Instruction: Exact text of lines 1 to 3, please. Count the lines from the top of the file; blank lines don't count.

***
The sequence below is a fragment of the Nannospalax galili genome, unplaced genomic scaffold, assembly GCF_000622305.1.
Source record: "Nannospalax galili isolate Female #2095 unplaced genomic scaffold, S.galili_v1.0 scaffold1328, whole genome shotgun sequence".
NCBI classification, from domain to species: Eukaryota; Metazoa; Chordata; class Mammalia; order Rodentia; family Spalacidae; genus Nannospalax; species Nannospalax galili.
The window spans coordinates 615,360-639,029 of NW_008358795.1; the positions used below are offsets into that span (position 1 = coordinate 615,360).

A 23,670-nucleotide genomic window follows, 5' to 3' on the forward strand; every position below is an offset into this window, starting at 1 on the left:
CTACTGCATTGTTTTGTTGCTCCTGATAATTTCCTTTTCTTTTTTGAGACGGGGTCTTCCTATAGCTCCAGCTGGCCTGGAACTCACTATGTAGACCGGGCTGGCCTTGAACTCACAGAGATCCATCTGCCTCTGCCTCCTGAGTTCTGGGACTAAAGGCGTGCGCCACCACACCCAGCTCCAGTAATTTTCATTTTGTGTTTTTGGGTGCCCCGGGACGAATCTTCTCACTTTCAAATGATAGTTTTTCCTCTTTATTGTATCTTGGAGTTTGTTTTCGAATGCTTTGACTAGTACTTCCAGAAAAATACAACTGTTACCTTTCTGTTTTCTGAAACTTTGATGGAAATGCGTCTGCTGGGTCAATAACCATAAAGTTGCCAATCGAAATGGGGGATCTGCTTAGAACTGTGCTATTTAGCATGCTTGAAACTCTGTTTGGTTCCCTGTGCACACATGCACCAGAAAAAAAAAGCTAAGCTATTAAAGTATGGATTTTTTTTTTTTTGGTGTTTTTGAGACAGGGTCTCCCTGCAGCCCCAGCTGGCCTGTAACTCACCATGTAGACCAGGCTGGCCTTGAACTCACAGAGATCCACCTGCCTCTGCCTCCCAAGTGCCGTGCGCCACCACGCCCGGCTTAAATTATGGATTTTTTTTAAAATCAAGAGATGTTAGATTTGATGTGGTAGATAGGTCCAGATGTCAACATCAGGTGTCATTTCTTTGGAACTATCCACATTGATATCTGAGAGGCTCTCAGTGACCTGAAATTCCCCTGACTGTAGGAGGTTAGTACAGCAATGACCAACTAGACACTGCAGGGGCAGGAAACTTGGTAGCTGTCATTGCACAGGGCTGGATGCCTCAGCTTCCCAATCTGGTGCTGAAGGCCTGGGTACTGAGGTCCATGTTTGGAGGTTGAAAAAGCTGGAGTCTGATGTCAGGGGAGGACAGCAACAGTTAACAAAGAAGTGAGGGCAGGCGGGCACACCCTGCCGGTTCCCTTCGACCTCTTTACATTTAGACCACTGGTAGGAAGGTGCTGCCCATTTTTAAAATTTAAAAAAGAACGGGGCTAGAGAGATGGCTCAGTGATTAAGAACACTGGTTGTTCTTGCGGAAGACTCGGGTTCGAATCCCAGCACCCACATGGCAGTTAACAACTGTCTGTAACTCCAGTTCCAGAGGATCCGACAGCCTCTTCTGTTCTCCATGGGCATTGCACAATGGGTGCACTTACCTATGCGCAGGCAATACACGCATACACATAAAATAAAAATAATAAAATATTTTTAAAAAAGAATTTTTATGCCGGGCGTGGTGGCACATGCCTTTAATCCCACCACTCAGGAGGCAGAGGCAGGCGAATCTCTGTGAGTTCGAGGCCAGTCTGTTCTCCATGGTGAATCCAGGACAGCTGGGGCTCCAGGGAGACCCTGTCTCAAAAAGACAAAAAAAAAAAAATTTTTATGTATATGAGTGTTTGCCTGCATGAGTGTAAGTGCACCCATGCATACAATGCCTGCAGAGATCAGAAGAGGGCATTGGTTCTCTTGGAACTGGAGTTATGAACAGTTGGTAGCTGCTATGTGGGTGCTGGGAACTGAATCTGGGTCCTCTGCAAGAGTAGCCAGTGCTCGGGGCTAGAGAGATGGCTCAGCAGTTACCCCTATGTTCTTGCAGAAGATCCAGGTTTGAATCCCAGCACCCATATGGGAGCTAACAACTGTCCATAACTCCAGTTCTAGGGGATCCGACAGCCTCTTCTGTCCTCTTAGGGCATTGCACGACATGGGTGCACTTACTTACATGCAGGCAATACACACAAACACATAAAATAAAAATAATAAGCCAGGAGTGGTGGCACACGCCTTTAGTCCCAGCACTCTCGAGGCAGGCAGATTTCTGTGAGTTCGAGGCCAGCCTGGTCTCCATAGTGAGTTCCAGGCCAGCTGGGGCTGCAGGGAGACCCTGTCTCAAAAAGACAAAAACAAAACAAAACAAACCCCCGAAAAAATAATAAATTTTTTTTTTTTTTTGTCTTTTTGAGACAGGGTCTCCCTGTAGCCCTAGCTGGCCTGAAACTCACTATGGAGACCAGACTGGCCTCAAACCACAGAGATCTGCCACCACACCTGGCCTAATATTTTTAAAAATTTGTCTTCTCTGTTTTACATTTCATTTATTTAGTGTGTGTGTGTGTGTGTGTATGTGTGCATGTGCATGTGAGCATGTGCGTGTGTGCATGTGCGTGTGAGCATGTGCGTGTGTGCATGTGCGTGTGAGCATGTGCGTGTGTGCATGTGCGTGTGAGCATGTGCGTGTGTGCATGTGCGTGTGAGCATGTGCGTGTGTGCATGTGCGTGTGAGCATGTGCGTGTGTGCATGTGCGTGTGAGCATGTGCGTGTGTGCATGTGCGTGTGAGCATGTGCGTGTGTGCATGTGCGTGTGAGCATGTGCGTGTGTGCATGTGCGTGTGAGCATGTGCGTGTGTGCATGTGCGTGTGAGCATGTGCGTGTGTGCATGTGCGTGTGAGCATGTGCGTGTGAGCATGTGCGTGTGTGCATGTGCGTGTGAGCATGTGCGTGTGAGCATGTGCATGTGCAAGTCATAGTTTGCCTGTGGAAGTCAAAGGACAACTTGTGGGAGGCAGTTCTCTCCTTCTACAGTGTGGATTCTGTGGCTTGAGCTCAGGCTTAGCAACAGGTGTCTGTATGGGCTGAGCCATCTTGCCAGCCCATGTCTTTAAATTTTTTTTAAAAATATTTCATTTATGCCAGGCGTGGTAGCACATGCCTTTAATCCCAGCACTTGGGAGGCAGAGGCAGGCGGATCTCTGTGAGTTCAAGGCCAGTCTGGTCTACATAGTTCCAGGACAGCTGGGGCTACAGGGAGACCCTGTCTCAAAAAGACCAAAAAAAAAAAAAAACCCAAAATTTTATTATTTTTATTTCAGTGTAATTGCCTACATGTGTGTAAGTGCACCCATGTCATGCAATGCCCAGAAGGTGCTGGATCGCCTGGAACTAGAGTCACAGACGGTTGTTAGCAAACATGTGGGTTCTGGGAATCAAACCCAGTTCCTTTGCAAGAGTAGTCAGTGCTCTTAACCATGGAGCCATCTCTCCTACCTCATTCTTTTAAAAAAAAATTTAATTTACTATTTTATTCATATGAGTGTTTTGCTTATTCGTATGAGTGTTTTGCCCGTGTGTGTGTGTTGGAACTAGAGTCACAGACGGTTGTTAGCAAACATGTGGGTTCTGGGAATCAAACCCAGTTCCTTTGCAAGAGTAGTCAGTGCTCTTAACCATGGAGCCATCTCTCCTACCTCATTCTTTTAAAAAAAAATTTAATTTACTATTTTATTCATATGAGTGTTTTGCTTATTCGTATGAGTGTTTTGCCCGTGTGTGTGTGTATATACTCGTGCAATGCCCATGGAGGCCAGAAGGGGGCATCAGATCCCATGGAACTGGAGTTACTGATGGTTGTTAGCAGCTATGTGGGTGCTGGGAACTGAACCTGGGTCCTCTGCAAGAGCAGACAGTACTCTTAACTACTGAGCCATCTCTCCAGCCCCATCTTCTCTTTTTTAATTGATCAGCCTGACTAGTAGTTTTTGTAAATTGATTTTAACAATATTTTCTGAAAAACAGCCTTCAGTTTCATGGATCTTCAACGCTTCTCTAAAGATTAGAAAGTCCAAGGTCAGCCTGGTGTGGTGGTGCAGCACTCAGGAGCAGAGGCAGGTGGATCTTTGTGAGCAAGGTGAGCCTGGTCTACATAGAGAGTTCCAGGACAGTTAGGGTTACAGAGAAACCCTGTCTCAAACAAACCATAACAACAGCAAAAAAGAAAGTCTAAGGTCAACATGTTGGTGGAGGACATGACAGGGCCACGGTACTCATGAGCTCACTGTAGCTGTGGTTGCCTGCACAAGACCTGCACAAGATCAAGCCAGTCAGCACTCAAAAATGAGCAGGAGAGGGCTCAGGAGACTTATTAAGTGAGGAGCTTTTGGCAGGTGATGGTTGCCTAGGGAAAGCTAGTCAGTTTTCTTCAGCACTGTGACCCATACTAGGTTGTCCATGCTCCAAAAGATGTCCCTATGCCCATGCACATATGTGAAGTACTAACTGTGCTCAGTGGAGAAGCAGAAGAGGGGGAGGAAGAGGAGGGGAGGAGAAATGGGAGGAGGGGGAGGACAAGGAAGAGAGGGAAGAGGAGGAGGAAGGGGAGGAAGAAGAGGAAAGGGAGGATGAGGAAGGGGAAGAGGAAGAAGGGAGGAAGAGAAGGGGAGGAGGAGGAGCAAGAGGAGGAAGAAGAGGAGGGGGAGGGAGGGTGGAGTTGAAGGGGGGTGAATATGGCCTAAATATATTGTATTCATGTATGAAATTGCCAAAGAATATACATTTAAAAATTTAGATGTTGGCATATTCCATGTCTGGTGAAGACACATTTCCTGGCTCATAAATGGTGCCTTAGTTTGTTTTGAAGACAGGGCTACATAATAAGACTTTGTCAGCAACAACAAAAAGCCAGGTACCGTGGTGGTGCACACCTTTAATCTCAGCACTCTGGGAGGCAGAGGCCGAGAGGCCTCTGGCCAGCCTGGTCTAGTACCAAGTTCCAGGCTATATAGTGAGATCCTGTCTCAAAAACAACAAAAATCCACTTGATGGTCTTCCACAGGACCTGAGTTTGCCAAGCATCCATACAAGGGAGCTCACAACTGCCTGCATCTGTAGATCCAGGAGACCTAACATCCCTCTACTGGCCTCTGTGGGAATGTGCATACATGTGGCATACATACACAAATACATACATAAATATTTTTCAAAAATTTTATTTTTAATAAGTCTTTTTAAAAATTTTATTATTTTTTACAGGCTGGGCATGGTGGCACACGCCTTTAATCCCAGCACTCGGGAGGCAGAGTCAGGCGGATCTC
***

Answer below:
The sequence below is a fragment of the Nannospalax galili genome, unplaced genomic scaffold, assembly GCF_000622305.1.
Source record: "Nannospalax galili isolate Female #2095 unplaced genomic scaffold, S.galili_v1.0 scaffold1328, whole genome shotgun sequence".
NCBI classification, from domain to species: Eukaryota; Metazoa; Chordata; class Mammalia; order Rodentia; family Spalacidae; genus Nannospalax; species Nannospalax galili.